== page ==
So, last week I was at the “Happiest Place on Earth” with my three sons, their wives, and my 3 ½ year-old grandson. I discovered the Happiest Place on Earth is a little less happy when it is 95 degrees and HUMID. It’s supposed to be Fall, for goodness sake. But, I digress. While it did turn out to be a pretty happy vacation, I sometimes just can’t get out of compliance mode, even when visiting that famous Mouse.
For example, there are lots of signs at Disney instructing you to do or not do various things: 1) keep hands and feet in ride at all times; 2) stay with your party; 3) no flash photography during the presentation, etc. What do I think about when I see those signs? I think about whether there is some happy Disney “cast member” who is conducting audits to make sure all those signs are where they should be and are in compliance with some internal policy or external rule. I suppose there is someone (likely many someones) with that job.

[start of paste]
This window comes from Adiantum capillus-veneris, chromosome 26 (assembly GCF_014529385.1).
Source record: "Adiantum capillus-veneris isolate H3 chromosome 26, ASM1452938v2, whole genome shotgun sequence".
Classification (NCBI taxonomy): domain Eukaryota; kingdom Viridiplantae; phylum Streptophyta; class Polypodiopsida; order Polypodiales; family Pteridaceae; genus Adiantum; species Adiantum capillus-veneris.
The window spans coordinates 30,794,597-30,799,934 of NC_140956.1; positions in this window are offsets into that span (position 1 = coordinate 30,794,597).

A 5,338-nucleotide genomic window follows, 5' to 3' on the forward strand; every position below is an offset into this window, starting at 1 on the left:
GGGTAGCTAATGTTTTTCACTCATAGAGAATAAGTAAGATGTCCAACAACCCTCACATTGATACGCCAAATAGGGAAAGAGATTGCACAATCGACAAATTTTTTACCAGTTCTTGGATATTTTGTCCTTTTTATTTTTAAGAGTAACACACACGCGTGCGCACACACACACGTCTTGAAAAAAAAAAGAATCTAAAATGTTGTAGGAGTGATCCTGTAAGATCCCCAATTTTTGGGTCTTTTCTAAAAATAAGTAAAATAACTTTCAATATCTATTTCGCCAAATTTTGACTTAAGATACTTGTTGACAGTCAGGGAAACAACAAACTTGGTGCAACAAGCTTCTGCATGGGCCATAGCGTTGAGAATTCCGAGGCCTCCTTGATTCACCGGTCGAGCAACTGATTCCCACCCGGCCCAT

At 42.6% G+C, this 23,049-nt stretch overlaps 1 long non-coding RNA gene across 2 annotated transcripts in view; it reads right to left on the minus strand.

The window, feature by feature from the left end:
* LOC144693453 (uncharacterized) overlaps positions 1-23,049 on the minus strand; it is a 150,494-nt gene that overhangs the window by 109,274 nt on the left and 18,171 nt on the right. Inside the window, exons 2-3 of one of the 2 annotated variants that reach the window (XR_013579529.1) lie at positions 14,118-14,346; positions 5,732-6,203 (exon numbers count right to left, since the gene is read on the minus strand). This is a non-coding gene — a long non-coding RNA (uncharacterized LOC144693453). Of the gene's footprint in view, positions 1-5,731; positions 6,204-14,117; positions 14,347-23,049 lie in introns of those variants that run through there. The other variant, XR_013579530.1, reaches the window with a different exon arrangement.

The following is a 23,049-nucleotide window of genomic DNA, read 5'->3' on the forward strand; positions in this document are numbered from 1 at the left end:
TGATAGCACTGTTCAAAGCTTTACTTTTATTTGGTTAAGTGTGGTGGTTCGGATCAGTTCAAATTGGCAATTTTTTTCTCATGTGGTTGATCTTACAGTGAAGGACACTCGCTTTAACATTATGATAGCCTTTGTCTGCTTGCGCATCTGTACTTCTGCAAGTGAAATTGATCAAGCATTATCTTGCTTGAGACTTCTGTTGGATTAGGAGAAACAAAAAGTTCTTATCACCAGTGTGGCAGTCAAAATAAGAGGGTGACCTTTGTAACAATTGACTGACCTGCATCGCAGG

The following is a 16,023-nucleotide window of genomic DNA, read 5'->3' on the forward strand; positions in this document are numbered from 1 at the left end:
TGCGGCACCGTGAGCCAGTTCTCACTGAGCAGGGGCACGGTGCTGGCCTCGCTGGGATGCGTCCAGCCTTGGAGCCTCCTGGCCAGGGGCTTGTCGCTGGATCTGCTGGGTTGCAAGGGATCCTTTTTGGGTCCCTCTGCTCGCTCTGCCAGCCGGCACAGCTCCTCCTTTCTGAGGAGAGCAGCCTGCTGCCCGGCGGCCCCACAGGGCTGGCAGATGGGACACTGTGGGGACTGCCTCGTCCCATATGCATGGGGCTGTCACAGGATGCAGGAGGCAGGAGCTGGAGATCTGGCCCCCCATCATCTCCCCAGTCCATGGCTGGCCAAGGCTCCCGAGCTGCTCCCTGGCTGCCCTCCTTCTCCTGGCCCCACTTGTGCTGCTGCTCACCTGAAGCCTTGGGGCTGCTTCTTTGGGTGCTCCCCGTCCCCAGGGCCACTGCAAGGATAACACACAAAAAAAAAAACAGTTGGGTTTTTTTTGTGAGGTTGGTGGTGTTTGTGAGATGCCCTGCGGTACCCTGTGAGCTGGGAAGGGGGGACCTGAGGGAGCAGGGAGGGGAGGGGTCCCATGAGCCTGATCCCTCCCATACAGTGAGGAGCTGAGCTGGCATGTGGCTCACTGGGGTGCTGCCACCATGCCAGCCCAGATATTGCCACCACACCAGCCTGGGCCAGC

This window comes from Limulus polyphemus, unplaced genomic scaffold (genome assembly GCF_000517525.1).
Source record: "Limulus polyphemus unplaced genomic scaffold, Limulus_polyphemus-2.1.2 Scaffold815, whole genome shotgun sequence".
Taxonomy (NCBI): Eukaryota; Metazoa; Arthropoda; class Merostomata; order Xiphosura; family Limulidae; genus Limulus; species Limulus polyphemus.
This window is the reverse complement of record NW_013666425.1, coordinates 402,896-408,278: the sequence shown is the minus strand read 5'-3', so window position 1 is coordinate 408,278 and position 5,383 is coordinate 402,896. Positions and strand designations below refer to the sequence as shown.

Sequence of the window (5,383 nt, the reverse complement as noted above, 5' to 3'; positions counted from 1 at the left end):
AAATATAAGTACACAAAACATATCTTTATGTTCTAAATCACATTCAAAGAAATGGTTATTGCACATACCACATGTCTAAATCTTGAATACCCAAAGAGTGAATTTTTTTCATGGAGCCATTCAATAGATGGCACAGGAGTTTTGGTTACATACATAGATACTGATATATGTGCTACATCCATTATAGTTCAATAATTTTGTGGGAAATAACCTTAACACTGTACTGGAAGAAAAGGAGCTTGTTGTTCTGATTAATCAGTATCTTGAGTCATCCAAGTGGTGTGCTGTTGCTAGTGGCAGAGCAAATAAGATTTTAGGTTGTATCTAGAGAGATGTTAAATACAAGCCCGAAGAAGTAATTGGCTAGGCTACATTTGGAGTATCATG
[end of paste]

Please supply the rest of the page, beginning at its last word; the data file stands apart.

Well, that got me thinking that while the compliance audits we conduct in our credit unions might be very different than the audits a happy Disney cast member conducts, there are some common elements to audit work among both worlds. And, one of those common elements that can often be overlooked is the importance of corrective actions.
We all feel pretty good when we can check a completed audit off our schedule for the year. But, it is not only important, but critical, that someone monitors those corrective actions coming from an audit to make sure they are addressed. I have seen any number of auditors who automatically elevate the severity of an audit finding simply because it was a finding in last year’s audit and was never addressed. And let’s not even talk about how easy this makes an examiner’s job! It’s like shooting fish in a barrel to cite corrective actions that were never addressed.continue reading »